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What weight does your child’s opinion have in Court?

What weight does your child’s opinion have in Court?

Separation is stressful for all those involved, especially children. 

When Court proceedings are necessary, parents are understandably anxious that their children’s wishes are listened to by the Court.

There are lots of things that need to be considered when parents split up from where the child should live, how much time they spend with each parent and sometimes, if the child should go to a different school.

In Scotland there is legislation in place aimed at putting children at the centre of decisions that affect them. Children’s views must be heard and respected by the Court in family cases and there are a variety tools available during child welfare cases in order to obtain their wishes and feelings.

The starting point for taking a child’s views is the form F9 – also known as child court intimation. Changes were brought in a few years ago to ensure that these forms were more engaging and easier for children to understand. The forms are now colourful and the language used is child-friendly.  They are accompanied by a letter which advises the child of their right to give a view if they wish to do so.   

New rules were also introduced with important provisions about the point at which the form F9 should be sent to the child. The form will only be sent once it is known whether the action will be defended, preventing the child being sent two forms seeking their views, which can be disheartening for some children.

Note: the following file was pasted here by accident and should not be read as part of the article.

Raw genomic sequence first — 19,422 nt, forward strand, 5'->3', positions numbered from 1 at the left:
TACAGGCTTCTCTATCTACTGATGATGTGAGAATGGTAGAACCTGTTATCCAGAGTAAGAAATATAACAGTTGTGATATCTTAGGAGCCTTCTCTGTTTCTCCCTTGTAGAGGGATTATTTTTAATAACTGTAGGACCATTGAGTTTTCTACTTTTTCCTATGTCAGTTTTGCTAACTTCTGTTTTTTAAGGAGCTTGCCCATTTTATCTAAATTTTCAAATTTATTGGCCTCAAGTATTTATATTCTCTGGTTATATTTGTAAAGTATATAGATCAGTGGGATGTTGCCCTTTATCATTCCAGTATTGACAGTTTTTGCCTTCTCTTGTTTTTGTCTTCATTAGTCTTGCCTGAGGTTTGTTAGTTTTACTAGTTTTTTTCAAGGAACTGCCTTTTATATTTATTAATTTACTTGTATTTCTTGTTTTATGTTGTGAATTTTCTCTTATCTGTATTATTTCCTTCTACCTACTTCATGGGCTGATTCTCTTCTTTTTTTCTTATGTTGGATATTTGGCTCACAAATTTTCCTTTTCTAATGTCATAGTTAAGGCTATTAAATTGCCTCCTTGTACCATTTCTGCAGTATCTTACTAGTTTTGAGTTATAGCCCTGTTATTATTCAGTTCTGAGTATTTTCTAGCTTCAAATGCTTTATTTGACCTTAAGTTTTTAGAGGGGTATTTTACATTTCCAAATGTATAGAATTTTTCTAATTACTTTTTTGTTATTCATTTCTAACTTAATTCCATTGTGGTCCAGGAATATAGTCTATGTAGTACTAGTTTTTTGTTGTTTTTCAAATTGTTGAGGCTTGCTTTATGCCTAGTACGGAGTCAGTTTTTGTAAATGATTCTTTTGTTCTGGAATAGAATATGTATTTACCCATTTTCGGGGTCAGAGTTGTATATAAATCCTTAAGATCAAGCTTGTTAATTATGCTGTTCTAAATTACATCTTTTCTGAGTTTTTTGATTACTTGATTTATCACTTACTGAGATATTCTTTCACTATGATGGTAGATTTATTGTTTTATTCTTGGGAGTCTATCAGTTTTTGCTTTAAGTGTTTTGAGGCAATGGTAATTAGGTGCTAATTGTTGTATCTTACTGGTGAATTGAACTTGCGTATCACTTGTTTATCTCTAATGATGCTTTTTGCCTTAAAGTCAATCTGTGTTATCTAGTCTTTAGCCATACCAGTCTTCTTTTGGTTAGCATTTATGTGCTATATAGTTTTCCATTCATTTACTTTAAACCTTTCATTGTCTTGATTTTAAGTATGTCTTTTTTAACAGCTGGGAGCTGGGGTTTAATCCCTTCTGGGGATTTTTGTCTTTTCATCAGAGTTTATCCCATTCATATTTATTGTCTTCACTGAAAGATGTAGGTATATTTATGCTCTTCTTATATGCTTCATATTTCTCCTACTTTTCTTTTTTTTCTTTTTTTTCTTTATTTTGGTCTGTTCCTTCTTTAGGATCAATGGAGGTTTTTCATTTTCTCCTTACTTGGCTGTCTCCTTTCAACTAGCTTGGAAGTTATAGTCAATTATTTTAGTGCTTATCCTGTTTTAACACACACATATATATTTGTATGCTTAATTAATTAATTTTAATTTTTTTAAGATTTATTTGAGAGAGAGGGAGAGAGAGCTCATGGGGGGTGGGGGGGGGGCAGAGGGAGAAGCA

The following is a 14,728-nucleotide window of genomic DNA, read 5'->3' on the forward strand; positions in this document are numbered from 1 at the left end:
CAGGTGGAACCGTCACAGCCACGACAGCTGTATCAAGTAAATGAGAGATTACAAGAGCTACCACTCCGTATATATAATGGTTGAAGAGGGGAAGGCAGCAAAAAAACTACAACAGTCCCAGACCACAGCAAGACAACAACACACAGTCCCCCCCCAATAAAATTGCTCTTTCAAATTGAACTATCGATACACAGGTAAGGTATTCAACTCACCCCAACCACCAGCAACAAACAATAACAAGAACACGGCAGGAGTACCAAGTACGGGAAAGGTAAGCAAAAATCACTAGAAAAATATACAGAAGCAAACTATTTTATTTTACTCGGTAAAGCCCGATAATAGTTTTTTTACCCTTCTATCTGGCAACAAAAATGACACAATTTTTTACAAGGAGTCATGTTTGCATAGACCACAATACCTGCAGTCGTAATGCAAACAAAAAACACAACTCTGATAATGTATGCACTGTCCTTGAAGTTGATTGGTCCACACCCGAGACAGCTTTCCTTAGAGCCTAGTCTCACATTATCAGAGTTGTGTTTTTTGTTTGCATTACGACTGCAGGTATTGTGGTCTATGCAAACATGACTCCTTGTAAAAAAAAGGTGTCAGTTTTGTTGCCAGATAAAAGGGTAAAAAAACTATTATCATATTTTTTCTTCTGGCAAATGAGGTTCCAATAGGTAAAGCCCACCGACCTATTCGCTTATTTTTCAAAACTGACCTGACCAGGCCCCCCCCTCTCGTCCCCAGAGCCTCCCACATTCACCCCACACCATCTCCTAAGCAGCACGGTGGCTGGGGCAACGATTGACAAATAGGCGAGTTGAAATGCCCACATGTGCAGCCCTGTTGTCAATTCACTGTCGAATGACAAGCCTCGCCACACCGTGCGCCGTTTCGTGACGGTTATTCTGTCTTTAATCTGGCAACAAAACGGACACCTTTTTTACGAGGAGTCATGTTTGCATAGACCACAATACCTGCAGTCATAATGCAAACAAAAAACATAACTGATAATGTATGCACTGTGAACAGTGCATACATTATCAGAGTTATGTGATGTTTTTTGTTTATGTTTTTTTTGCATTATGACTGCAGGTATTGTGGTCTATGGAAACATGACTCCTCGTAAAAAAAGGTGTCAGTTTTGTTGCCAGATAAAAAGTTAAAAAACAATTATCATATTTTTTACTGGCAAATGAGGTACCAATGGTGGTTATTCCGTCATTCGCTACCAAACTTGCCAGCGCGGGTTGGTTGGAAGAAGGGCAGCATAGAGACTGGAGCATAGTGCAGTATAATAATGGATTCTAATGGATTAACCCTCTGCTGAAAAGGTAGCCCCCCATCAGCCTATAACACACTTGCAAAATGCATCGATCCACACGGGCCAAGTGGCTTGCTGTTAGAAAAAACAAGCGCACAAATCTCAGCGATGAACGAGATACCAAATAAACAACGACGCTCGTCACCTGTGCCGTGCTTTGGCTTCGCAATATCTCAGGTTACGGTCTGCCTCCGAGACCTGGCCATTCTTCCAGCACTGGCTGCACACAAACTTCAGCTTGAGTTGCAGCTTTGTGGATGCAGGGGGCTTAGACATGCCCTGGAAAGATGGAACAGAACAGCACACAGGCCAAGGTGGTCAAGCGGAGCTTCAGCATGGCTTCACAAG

If a child is deemed to be old enough to understand the Court proceedings then their views will be taken into account. Previously these forms were aimed at children aged 12 and over as it was at this age that children were considered mature enough to give their views on cases concerning their welfare. However in recent years, changes have been made to ensure that views from children from as young as 5 can now be taken into account.

Completing a form is not necessarily always the most appropriate way to obtain a child's views (for example, it may not be appropriate to send a form to a child with additional needs).  It must also be recognised that a child can of course be unduly influenced by a parent or another adult as to what to write on the form (even though the child is encouraged to fill in the form in the presence of an impartial trusted adult such as a teacher). Additional provisions are expected to be introduced and further progress is needed to ensure the voice of the child is always heard.

The Sheriff will use all the evidence they have before them to decide what Court Orders are in the child’s best interests taking a number of factors into account, including the child’s wishes.  The Sheriff will also consider factors such as:

·      the child’s age, sex, and background 

·      the child’s physical, emotional and educational needs

·      the likely effect on the child of any change in his/her circumstances

·      whether the child is at risk of harm or suffering

·      how capable the parents are in meeting the child’s current and future needs

No child wants to be put in the middle of two arguing parents and going to Court should only be used to resolve issues relating to the child’s welfare as a last resort.   Parents could consider trying to resolve disputes through mediation or attending ‘parenting apart’ classes.  However if Court is the only option, then it is helpful to know that a child’s views are taken into account.

Louise Gillies who heads up our Family Law team at Ness Gallagher is a member of the Family Law Association, is an Accredited Mediator in Family Mediation and is also a member of CALM Scotland (Comprehensive Accredited Lawyer Mediators). Our knowledge and experience in the field of family law will ensure you are in good hands and that any conflict is handled as harmoniously and efficiently as possible.